Security is definitely not binary - you need to consider your threat model. What are the risks you’re taking, who do you need to trust?
Email can be secure enough in many cases. It depends on what you’re trying to do with it. If you’re using a modern provider, the risk isn’t so much people seeing your message in transit as it is the social engineering inside the message.
Roam already uses transport encryption, so only you and Roam can see the messages but either party can (deliberately or not) decide to disclose what they know. We trust Roam won’t do that without permission.
End to end changes things a bit, because in theory now Roam can’t see our data even if they did want to. But we still need to trust the software they send us that interacts with that data. And it brings problems too: now a password reset will wipe all your data, because Roam can’t see it any more. Or we switch to a hybrid model where actually the keys need to go through Roam but they promise never to use them.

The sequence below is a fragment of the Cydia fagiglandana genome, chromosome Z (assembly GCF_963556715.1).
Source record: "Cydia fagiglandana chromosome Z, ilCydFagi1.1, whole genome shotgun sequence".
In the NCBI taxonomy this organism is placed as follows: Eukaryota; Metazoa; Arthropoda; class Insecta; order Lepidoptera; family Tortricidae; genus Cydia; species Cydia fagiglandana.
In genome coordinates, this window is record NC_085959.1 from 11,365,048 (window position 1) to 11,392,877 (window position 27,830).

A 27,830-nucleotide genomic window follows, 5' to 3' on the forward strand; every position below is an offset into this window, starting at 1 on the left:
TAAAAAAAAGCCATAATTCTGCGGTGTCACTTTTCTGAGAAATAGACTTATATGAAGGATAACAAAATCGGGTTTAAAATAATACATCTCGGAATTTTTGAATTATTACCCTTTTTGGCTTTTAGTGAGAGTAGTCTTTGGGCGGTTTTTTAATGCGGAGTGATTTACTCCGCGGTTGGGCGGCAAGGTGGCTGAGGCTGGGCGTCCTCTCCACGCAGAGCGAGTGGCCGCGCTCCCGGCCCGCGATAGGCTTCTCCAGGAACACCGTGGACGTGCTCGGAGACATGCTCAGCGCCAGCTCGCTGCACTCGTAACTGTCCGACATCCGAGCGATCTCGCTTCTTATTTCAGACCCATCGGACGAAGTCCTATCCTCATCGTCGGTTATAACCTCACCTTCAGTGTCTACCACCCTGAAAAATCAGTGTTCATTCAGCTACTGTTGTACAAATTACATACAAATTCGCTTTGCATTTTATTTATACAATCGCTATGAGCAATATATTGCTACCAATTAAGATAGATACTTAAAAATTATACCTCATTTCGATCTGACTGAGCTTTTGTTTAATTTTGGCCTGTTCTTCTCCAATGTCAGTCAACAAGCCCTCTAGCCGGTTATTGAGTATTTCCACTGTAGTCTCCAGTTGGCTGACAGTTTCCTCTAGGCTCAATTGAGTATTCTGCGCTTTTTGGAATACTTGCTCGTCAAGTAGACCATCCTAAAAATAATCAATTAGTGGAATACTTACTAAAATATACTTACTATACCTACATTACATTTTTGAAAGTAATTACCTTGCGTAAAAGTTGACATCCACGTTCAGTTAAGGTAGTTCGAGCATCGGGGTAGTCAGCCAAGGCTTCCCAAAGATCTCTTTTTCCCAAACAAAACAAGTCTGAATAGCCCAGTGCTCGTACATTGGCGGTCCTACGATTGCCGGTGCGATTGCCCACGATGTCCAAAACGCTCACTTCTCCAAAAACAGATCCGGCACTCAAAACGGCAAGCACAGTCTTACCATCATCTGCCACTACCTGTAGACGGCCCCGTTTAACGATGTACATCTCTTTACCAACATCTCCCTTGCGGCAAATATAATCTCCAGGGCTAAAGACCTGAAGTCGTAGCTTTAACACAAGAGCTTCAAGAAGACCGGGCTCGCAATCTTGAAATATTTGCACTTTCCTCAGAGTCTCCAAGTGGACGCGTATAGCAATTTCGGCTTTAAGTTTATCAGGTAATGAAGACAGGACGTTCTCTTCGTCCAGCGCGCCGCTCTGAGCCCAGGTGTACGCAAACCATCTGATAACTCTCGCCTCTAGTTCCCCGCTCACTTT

Not end to end doesn’t mean not encrypted in transit and at rest, and that’s what GDocs and Dropbox do at least. Then you’ve got to trust their internal controls, access policies and audit abilities.
None of which touches on what’s probably the weakest security point: the device in which you’re accessing Roam. E2E might actually be a disadvantage here as you’ve got to have local access to the encryption keys, while a service provider like Google can do a fair amount to mitigate your device being stolen.